Releasing unused memory

Per Liden per.liden at
Thu Oct 18 09:56:10 UTC 2018

On 10/18/2018 10:30 AM, Aleksey Shipilev wrote:
> On 10/18/2018 09:59 AM, Per Liden wrote:
>> For example, when this is enabled, we probably also want this to affect ZGC's heap grow
>> heuristics so that we not only return memory we don't need but also so that we're more
>> conservative about growing the heap in the first place. Also, the current patch returns memory
>> very aggressively. To reduce the impact on performance, we might want to only release memory that
>> have gone unused for some amount of time.
> I assume "being more conservative about growing the heap in first place" basically means triggering
> the GC more often, and not actually stalling allocations when the current ephemeral limit is reached
> (that would be a questionable choice, IMO)?

With "being more conservative about growing the heap in first place" I 
mean the case where we were given say 100G heap, but to maintain some 
reasonable GC frequency we only seem to need, say, 10G. In other words, 
we were given a much larger heap headroom than what we seem to need at 
the moment. In that case, we might want to exploit that, but not letting 
the heap grow to 100G. Of course, the hard part to answer here is 
"what's a reasonable GC frequency?". And, of course, if it turns out 
that the workload all of a sudden needs all of that that headroom we 
were give, than it's of course free to use it.

So, this essentially just means that the heuristics, for calculating 
when to do a GC, would use a "target max capacity" instead of the real 
"max capacity" (Xmx) as input.

> Sharing some adoption experience below:
> Shenandoah used to have the separate heuristics code that decided when to grow the heap vs
> triggering the GC, but we eventually considered that is one feedback loop too many, which runs in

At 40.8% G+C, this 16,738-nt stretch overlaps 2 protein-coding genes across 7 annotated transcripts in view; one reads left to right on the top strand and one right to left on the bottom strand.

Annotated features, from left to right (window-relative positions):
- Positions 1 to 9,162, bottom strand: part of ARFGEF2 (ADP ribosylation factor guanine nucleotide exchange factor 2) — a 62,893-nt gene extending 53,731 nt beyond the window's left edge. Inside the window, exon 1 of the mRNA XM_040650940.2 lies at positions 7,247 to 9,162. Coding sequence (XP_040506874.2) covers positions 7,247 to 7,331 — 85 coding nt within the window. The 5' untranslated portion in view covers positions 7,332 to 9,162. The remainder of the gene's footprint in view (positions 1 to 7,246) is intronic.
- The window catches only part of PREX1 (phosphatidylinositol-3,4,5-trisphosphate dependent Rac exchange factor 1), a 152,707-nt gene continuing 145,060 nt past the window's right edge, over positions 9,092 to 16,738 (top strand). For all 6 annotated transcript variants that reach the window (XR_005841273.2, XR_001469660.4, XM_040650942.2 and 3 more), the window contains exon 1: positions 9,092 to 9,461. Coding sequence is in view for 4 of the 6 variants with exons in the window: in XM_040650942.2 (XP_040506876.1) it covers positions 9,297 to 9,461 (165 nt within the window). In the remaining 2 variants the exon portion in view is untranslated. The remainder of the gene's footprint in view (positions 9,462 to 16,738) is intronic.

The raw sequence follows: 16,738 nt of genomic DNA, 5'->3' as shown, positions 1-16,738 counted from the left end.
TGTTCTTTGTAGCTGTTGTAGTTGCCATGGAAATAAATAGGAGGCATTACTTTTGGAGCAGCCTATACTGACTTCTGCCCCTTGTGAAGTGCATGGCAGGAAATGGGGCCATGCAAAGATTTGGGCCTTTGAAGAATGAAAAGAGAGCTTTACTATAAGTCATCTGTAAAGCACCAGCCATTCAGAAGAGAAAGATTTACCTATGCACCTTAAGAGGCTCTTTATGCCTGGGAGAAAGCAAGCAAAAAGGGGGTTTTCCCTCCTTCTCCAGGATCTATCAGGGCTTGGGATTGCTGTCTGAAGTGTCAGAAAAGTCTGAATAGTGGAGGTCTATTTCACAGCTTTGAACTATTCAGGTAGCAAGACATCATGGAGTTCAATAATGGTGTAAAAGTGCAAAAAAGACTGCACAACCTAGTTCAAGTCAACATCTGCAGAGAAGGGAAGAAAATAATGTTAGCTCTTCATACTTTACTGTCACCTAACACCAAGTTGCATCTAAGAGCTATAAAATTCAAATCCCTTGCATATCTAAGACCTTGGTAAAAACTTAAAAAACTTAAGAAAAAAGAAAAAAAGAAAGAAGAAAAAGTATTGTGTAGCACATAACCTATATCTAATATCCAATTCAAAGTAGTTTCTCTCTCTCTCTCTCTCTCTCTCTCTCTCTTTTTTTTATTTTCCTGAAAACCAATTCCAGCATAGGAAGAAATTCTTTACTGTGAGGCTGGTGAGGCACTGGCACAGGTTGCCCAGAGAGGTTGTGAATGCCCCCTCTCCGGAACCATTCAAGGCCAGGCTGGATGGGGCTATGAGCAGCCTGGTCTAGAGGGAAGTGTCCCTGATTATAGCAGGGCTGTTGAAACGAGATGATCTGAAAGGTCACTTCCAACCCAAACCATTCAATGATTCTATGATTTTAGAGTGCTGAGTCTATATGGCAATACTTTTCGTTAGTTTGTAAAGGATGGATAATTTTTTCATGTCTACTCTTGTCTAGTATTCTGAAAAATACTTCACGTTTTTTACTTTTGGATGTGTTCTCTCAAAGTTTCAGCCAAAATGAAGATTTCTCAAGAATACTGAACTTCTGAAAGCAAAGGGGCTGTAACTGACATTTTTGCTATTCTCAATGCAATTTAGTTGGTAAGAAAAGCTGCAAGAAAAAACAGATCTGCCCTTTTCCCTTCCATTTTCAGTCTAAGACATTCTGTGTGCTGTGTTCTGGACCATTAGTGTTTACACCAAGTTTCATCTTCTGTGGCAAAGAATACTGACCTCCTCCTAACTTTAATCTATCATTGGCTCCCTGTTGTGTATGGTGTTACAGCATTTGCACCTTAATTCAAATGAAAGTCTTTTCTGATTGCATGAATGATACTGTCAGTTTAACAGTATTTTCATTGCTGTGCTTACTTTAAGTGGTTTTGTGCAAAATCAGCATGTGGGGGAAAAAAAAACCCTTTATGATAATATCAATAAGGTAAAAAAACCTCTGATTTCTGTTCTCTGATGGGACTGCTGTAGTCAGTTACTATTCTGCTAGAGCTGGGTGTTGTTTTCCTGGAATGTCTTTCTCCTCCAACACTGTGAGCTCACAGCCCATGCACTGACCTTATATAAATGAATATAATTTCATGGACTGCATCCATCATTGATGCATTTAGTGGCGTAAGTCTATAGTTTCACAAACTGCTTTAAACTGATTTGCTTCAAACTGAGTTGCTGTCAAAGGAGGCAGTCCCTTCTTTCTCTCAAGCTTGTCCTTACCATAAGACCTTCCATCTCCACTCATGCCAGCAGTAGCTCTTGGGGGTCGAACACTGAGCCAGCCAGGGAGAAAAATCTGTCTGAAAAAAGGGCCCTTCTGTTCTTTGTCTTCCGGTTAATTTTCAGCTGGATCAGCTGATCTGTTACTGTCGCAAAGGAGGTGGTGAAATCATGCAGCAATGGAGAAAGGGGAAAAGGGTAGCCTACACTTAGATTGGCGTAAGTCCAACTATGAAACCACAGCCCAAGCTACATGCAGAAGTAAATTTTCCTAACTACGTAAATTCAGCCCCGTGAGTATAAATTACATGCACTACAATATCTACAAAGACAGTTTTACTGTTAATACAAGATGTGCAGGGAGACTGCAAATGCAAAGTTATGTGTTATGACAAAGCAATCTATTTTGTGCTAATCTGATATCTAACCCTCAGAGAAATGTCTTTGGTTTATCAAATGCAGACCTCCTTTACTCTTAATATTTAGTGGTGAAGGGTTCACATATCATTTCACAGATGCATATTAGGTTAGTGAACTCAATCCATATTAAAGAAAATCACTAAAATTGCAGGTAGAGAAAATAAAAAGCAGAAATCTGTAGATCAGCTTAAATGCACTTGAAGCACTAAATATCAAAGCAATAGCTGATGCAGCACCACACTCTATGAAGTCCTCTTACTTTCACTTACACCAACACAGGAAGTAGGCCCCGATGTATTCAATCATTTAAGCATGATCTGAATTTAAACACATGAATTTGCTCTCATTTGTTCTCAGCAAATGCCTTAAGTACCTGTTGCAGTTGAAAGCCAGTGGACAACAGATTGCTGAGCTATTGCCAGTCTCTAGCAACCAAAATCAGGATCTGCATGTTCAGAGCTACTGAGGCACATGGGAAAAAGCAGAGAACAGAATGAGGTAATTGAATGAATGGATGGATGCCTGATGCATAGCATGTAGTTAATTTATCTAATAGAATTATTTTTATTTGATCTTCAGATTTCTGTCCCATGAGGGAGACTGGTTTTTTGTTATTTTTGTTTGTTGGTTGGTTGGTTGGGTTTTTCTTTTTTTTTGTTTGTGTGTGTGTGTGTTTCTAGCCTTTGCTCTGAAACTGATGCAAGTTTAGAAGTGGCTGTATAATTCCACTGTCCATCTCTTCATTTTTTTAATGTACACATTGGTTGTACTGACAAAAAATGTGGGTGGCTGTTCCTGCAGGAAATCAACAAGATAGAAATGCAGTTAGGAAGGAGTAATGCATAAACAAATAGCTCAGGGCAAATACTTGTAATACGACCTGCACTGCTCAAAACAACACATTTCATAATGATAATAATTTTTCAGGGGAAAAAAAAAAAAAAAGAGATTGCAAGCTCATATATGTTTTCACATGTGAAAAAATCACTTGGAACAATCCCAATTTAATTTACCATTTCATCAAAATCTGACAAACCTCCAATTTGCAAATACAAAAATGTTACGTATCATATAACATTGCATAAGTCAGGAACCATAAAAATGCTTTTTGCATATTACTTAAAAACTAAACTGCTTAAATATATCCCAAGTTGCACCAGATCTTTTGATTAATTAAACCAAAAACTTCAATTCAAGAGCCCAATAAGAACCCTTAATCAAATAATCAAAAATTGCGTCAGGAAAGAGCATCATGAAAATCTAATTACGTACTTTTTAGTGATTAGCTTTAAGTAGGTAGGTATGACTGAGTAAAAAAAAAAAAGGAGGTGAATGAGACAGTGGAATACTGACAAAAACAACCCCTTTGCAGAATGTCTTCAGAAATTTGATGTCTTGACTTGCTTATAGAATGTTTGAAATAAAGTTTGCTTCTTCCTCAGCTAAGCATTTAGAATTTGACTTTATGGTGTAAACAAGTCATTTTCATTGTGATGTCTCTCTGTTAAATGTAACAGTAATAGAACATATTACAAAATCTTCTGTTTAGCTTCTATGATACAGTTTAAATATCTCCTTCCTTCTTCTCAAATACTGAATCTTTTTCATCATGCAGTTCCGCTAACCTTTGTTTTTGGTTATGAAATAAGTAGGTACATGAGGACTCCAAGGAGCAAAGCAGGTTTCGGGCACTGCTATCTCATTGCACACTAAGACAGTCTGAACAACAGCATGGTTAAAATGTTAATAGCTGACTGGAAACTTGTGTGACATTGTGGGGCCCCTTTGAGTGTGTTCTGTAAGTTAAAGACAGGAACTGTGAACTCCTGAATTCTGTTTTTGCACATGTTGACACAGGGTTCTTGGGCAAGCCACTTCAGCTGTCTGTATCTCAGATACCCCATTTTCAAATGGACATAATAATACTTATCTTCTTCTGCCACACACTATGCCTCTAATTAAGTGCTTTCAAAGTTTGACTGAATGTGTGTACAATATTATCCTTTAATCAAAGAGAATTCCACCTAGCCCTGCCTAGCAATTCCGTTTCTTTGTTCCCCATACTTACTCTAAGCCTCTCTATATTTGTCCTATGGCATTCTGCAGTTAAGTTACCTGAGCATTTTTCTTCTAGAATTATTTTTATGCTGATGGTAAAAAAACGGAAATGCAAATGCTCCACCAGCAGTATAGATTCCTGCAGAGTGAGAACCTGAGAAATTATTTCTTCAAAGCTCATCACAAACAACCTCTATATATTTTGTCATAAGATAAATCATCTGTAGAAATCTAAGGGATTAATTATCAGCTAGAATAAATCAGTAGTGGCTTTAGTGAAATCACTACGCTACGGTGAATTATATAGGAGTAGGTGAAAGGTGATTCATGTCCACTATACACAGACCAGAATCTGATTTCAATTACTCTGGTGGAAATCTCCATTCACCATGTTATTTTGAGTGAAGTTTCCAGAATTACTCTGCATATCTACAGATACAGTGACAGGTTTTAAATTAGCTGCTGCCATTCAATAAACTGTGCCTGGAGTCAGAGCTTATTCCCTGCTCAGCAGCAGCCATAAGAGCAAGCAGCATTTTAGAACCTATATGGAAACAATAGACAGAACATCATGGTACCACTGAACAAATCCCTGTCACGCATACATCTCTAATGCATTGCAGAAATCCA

> peculiar corner cases on real workloads. So, as soon as we got timed uncommit integrated, we have
> started to piggyback on that for "heap sizing": initialize all the heap (metadata) at once, but
> commit only the regions we currently need, uncommit unused regions after some time.
> This ties up heap sizing to actual use automatically, does not run into feedback potholes, and
> exposes sensible tuning options (i.e. timed uncommit delay that users can relate to their
> deployments). On the down side, this might make heap grow up to -Xmx until driver code reacts with
> GC request.
> We thought that would be a concern, but it seems adopters come with combination of these three
> desires: a) fine with whatever active footprint, as long as throughput holds; b) fine with whatever
> throughput hits, as long as footprint is minimal; c) care very much about idle footprint. It seems a
> waste of time trying to come up with a heuristics that tries to have medium throughput with medium
> footprint. Instead, it seems more prudent to handle idle footprint issues first, and then provide
> canned profiles for either throughput- or footprint-extremes, with some tunable options that can
> balance these, if users are happy to tune up for their specific workloads.

I agree, those three use cases are the most relevant ones. The 
"conservative heap growth" discussion above would apply to "b". "a" is 
what we do today, and "c" is essentially ZGC's proactive GCs (except 
that it doesn't actually uncommit yet).


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